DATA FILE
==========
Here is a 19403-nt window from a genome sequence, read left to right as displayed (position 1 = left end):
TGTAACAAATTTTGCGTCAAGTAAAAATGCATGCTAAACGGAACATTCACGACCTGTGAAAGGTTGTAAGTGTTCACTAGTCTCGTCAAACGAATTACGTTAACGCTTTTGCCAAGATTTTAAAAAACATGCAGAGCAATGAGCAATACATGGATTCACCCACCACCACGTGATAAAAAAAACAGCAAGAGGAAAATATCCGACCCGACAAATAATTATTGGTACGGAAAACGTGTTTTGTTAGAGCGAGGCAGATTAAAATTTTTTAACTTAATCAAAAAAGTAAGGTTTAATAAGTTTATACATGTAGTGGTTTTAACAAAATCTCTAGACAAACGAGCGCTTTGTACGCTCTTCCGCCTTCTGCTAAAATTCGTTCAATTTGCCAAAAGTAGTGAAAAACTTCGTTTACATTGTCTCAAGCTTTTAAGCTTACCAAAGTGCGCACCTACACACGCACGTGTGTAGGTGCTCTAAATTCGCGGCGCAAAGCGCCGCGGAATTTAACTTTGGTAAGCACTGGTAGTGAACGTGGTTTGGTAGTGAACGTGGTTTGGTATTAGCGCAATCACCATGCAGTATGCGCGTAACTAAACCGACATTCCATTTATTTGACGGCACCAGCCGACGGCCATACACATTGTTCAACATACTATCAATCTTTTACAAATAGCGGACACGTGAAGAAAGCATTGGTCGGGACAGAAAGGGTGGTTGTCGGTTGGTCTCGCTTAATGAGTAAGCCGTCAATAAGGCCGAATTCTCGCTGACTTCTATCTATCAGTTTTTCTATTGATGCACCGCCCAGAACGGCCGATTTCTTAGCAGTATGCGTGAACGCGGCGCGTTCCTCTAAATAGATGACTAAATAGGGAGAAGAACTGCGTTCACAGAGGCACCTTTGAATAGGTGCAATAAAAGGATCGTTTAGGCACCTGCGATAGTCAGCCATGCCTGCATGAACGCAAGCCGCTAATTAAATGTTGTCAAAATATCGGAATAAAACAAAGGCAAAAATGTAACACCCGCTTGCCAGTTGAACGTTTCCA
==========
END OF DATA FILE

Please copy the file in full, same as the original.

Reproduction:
Here is a 19403-nt window from a genome sequence, read left to right as displayed (position 1 = left end):
TGTAACAAATTTTGCGTCAAGTAAAAATGCATGCTAAACGGAACATTCACGACCTGTGAAAGGTTGTAAGTGTTCACTAGTCTCGTCAAACGAATTACGTTAACGCTTTTGCCAAGATTTTAAAAAACATGCAGAGCAATGAGCAATACATGGATTCACCCACCACCACGTGATAAAAAAAACAGCAAGAGGAAAATATCCGACCCGACAAATAATTATTGGTACGGAAAACGTGTTTTGTTAGAGCGAGGCAGATTAAAATTTTTTAACTTAATCAAAAAAGTAAGGTTTAATAAGTTTATACATGTAGTGGTTTTAACAAAATCTCTAGACAAACGAGCGCTTTGTACGCTCTTCCGCCTTCTGCTAAAATTCGTTCAATTTGCCAAAAGTAGTGAAAAACTTCGTTTACATTGTCTCAAGCTTTTAAGCTTACCAAAGTGCGCACCTACACACGCACGTGTGTAGGTGCTCTAAATTCGCGGCGCAAAGCGCCGCGGAATTTAACTTTGGTAAGCACTGGTAGTGAACGTGGTTTGGTAGTGAACGTGGTTTGGTATTAGCGCAATCACCATGCAGTATGCGCGTAACTAAACCGACATTCCATTTATTTGACGGCACCAGCCGACGGCCATACACATTGTTCAACATACTATCAATCTTTTACAAATAGCGGACACGTGAAGAAAGCATTGGTCGGGACAGAAAGGGTGGTTGTCGGTTGGTCTCGCTTAATGAGTAAGCCGTCAATAAGGCCGAATTCTCGCTGACTTCTATCTATCAGTTTTTCTATTGATGCACCGCCCAGAACGGCCGATTTCTTAGCAGTATGCGTGAACGCGGCGCGTTCCTCTAAATAGATGACTAAATAGGGAGAAGAACTGCGTTCACAGAGGCACCTTTGAATAGGTGCAATAAAAGGATCGTTTAGGCACCTGCGATAGTCAGCCATGCCTGCATGAACGCAAGCCGCTAATTAAATGTTGTCAAAATATCGGAATAAAACAAAGGCAAAAATGTAACACCCGCTTGCCAGTTGAACGTTTCCA